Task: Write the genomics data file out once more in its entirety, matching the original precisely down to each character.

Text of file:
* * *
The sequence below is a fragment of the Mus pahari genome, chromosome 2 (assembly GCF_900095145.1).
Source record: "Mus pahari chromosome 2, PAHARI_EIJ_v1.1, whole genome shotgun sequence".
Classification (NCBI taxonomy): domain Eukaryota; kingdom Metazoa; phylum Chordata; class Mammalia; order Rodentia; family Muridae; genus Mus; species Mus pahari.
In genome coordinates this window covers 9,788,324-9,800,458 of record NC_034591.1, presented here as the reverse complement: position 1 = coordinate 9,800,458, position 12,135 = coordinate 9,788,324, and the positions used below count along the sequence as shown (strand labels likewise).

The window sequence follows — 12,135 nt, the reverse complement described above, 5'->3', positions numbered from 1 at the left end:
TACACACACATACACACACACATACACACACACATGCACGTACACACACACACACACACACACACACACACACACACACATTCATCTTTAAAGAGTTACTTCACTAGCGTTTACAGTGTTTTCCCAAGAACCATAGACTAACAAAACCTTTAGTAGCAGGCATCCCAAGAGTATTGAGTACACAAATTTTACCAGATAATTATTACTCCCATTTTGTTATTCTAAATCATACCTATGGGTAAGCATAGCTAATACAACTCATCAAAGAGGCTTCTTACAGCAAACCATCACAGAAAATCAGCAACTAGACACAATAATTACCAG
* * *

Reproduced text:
The sequence below is a fragment of the Mus pahari genome, chromosome 2 (assembly GCF_900095145.1).
Source record: "Mus pahari chromosome 2, PAHARI_EIJ_v1.1, whole genome shotgun sequence".
Classification (NCBI taxonomy): domain Eukaryota; kingdom Metazoa; phylum Chordata; class Mammalia; order Rodentia; family Muridae; genus Mus; species Mus pahari.
In genome coordinates this window covers 9,788,324-9,800,458 of record NC_034591.1, presented here as the reverse complement: position 1 = coordinate 9,800,458, position 12,135 = coordinate 9,788,324, and the positions used below count along the sequence as shown (strand labels likewise).

The window sequence follows — 12,135 nt, the reverse complement described above, 5'->3', positions numbered from 1 at the left end:
TACACACACATACACACACACATACACACACACATGCACGTACACACACACACACACACACACACACACACACACACACATTCATCTTTAAAGAGTTACTTCACTAGCGTTTACAGTGTTTTCCCAAGAACCATAGACTAACAAAACCTTTAGTAGCAGGCATCCCAAGAGTATTGAGTACACAAATTTTACCAGATAATTATTACTCCCATTTTGTTATTCTAAATCATACCTATGGGTAAGCATAGCTAATACAACTCATCAAAGAGGCTTCTTACAGCAAACCATCACAGAAAATCAGCAACTAGACACAATAATTACCAG